The two KatG isoforms found in Symbiodinium differed mainly by two insertions in SymKatG1 between the consensus residues 88–95, 202–228 and 321–334 (Figure 5). The proximal heme-ligand signature motif (TVALIGGGHTL; Prosite PS00435) differed slightly between both isoforms, but was highly conserved in each one. Signal peptides for the secretory (SymKatG1 and SymKatG2) and/or mitochondrial pathway (D [Acropora hyacinthus] SymKatG2 [GenBank:GAFP01010883]) were found (Table 1, Additional file 6). TargetP reliability of the assigned pathway was, however, highly variable between sequences. Mean pairwise identities across clades was 80% ± 9% for SymKatG1 (clades A-F) and 77% ± 2% for SymKatG2 (clades A, B, D), respectively. Symbiodinium C1 and C3 shared the highest pairwise identity (98.1% for SymKatG1; Additional file 7).
Figure 5

Alignment of KatG protein sequences for different Symbiodinium ITS2 types. Highlighted are KatG-specific features and the location of SymKatG inserts (blue). Annotations were deduced from alignments of proteins from Haloarcula marismortui (RCS PDB 1ITK_A) and Burkholderia pseudomallei (MWV_A). Ends of ORFs are indicated by asterisks. Sequence IDs consist of ITS2 type, strain designation or source of isolation (in brackets), KatG isoform and GenBank accession number or contig/assembly designation (Additional file 11). Shading for sequence similarities is identical to that of Figure 1.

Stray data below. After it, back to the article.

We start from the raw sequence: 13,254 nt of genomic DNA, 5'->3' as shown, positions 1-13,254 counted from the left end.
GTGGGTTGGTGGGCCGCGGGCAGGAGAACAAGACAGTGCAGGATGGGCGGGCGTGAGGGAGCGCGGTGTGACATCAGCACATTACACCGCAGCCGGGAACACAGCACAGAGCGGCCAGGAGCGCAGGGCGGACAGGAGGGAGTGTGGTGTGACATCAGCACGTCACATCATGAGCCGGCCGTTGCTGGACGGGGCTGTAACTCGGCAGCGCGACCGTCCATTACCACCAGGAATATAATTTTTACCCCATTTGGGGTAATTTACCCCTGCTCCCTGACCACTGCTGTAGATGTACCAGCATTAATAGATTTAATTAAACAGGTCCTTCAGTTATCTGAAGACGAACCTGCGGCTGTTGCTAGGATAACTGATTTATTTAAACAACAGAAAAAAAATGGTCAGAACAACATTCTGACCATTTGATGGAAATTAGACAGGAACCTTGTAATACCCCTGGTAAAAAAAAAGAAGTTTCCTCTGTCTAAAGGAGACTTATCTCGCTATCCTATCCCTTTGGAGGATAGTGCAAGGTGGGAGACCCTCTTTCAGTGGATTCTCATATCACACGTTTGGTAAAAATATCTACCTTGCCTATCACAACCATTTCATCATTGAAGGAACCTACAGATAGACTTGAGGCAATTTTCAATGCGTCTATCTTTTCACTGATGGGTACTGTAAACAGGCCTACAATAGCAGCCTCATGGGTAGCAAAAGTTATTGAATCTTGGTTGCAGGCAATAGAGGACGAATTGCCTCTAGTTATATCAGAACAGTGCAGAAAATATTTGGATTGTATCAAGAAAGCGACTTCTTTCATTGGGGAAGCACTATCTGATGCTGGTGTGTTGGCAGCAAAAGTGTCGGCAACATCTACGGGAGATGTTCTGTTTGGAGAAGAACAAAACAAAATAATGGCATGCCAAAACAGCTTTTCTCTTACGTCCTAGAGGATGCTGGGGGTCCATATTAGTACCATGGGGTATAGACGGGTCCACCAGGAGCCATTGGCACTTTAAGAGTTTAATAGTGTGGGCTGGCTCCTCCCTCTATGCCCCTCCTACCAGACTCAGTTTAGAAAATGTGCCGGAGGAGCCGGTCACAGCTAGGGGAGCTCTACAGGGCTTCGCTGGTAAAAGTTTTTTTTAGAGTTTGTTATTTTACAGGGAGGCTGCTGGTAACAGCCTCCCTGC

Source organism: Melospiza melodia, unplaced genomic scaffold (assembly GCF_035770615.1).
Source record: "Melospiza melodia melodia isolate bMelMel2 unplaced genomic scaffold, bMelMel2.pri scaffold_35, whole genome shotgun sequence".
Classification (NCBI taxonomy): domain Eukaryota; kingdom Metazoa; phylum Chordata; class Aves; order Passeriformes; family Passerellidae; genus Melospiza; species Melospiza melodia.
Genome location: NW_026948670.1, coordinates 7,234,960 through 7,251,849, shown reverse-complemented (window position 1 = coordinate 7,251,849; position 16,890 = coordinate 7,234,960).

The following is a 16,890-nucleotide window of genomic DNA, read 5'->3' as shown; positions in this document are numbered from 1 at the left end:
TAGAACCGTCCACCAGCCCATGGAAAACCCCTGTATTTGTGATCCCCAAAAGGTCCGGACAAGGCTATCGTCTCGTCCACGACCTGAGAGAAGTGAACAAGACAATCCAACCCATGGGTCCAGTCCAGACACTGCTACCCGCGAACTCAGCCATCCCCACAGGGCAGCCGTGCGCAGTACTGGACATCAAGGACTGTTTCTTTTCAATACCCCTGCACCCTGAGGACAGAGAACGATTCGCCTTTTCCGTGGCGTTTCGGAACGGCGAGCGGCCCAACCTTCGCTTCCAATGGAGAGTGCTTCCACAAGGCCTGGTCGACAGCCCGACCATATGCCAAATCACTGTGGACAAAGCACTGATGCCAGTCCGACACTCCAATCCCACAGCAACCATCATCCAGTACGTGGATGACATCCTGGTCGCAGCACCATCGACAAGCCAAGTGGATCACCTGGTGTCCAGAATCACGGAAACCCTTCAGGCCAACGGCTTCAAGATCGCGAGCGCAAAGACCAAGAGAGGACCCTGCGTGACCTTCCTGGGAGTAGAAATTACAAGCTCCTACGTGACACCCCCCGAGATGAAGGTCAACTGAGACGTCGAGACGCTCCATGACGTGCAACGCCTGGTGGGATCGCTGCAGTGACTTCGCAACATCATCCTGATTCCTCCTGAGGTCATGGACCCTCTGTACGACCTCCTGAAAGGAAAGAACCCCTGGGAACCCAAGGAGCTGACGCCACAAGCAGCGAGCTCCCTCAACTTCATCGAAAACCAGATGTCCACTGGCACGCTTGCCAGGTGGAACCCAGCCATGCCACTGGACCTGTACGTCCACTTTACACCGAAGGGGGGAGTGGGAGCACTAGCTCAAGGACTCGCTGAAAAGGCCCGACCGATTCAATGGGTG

Comparison with bacterial KatGs revealed that SymKatGs are, in general, shorter and cover only the N-terminal domain of the bacterial form. Residues of the distal (Trp, Arg, His) and proximal triad (His, Asp, Trp), as well as the Met-Tyr-Trp adduct are, however, all conserved. Structural modelling of the SymKatG from Symbiodinium B1 (Mf1.05b) identified the crystal structure of the bacterial catalase-peroxidase from Haloarcula marismortui (PDB:1itk) as the best structural analog (TM-score = 0.839). In comparison to bacterial KatGs, SymKatGs contain up to three sequence extensions (SymKatG inserts 1–3; Figure 5, Additional file 8) at positions 210–247 (only SymKatG1; numbering according to Figure 5), 267–279 (both isoforms) and 322–338 (SymKatG1). Superimposition of the SymKatG from B1 (Mf1.05b) with Haloarcula marismortui [PDB:1itk] indicates that these inserts form large loops, primarily on the surface of the protein (Figure 6). Inserts 2 and 3 were also the main source of sequence variability between Symbiodinium types, with multiple amino acid inserts or deletions (Figure 5).
Figure 6

Superimposition of bacterial and Symbiodinium KatG. Shown are the predicted mature SymKatG1 monomers from Symbiodinium B1 (Mf1.05b, C-score = 0.09, red) superimposed with the crystal structure monomer from Haloarcula marismortui (RCS PDB ID 1ITK_A, grey). SymKatG inserts 1 (yellow), 2 (orange) and 3 (cyan) have been highlighted in the Symbiodinium protein (cf. Figure 5, Additional file 8).